i know of a couple places a little to the north in campana you may find interesting. i can put you in contact with my friend, a retired argentine engineer turned full time wine and food geek. if interested contact me at jldm@rkymtnhi.com
Mihnea I Vasilache
UK —  February 24, 2010 1:40pm ET
La Cabana in Recoleta


Extensive wine list, somewhat expensive and stiff but very good nonetheless
Craig Mason
X —  February 25, 2010 3:44pm ET
Will you still be writing for the Oregonian?
Matt Kramer
Oregon —  February 26, 2010 1:31pm ET
Hola Amigos:

Thanks for all of your comments. It’s a bit awkward to reply to everyone individually. So please allow me to jump around a bit.

Several of you recommended the parilla (steakhouse) restaurant Don Julio. And how right you are! It’s just a few blocks from our digs in Palermo Soho and it serves some of the best steak I have yet had in Buenos Aires.

As for La Cabrera, I haven’t yet made it there. It’s a very famous parilla, of course, and it’s currently at the top of our list to visit. (A local chef recommended that I check out Parilla Peña, by the way. Anybody been there?)

As for the other restaurant recommendations, well, I’m working on them! I’ll be going to the much-touted Peruvian/Japanese fusion place called Osaka in the near future.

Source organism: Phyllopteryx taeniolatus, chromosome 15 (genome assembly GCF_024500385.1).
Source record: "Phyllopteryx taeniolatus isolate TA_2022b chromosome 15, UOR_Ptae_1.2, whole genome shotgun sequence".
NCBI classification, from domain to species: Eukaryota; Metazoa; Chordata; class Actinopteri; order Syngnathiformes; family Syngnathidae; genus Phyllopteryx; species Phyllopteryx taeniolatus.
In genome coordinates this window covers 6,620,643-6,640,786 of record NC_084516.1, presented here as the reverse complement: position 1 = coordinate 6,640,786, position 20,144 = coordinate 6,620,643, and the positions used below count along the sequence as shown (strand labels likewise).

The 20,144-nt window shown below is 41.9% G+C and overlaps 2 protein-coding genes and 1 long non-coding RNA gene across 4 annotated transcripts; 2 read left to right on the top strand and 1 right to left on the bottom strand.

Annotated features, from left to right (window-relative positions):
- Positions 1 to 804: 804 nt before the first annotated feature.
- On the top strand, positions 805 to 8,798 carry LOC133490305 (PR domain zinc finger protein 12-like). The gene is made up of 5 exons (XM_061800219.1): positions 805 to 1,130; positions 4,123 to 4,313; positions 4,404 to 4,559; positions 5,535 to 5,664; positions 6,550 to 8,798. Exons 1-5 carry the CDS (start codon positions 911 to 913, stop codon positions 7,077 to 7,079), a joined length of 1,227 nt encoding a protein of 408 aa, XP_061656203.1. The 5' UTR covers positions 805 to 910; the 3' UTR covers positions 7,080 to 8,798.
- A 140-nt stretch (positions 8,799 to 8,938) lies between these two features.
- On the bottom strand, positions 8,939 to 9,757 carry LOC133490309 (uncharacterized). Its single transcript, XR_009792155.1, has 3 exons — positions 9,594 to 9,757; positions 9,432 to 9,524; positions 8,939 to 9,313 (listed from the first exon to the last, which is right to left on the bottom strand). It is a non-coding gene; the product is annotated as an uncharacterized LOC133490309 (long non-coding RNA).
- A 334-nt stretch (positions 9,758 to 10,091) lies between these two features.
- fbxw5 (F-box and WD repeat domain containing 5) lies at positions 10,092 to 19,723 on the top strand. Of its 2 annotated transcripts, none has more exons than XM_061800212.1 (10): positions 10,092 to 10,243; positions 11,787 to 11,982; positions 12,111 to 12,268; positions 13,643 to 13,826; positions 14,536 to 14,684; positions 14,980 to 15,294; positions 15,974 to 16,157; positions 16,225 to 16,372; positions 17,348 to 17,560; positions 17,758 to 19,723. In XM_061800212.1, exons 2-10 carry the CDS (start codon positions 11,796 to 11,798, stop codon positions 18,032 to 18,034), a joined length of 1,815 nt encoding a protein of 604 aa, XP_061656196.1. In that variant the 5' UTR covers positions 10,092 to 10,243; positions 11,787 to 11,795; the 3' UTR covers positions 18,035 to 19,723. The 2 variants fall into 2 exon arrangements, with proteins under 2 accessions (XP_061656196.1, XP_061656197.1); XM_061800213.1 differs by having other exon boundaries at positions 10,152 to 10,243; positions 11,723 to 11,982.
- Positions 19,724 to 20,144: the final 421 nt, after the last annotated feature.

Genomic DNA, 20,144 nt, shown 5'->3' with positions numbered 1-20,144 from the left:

Dan Perlman commented that the amount of traditional grass-fed beef in Argentina is declining rapidly. Quite honestly, this was news to me. So I am now planning on pursuing this matter, as I think that it will make for an interesting column. (After all, you’ve got to have some beef with your Malbec, right? And just as with wine, it should be the “right” stuff.)

Jonathan Larson offered to put me in touch with his friend in Campana (which is about 50 miles northwest of Buenos Aires) Thanks, Jonathan. That’s very kind of you. I’ll keep you and him in mind if I head up there.

Again, thanks for all of your suggestions. They are sincerely appreciated.